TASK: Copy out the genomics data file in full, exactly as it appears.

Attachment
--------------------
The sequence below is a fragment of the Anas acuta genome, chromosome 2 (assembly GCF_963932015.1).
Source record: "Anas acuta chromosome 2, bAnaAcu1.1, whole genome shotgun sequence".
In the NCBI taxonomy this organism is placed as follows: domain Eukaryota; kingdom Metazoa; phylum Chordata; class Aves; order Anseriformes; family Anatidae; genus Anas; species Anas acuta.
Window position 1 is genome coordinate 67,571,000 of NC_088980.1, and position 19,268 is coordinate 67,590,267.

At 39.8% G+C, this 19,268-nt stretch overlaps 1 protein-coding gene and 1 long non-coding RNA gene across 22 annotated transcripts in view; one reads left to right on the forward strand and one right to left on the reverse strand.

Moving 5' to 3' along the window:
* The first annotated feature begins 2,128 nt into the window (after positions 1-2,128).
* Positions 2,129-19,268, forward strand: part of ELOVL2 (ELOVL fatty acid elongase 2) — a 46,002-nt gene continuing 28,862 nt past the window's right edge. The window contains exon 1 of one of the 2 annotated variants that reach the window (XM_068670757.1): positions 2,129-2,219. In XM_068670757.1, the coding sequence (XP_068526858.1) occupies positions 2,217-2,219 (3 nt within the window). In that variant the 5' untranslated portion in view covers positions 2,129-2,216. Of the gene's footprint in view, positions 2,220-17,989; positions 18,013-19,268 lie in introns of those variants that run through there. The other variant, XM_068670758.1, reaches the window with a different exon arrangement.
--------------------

The sequence below is a fragment of the Anas acuta genome, chromosome 2 (assembly GCF_963932015.1).
Source record: "Anas acuta chromosome 2, bAnaAcu1.1, whole genome shotgun sequence".
In the NCBI taxonomy this organism is placed as follows: domain Eukaryota; kingdom Metazoa; phylum Chordata; class Aves; order Anseriformes; family Anatidae; genus Anas; species Anas acuta.
Window position 1 is genome coordinate 67,571,000 of NC_088980.1, and position 19,268 is coordinate 67,590,267.

At 39.8% G+C, this 19,268-nt stretch overlaps 1 protein-coding gene and 1 long non-coding RNA gene across 22 annotated transcripts in view; one reads left to right on the forward strand and one right to left on the reverse strand.

Moving 5' to 3' along the window:
* The first annotated feature begins 2,128 nt into the window (after positions 1-2,128).
* Positions 2,129-19,268, forward strand: part of ELOVL2 (ELOVL fatty acid elongase 2) — a 46,002-nt gene continuing 28,862 nt past the window's right edge. The window contains exon 1 of one of the 2 annotated variants that reach the window (XM_068670757.1): positions 2,129-2,219. In XM_068670757.1, the coding sequence (XP_068526858.1) occupies positions 2,217-2,219 (3 nt within the window). In that variant the 5' untranslated portion in view covers positions 2,129-2,216. Of the gene's footprint in view, positions 2,220-17,989; positions 18,013-19,268 lie in introns of those variants that run through there. The other variant, XM_068670758.1, reaches the window with a different exon arrangement.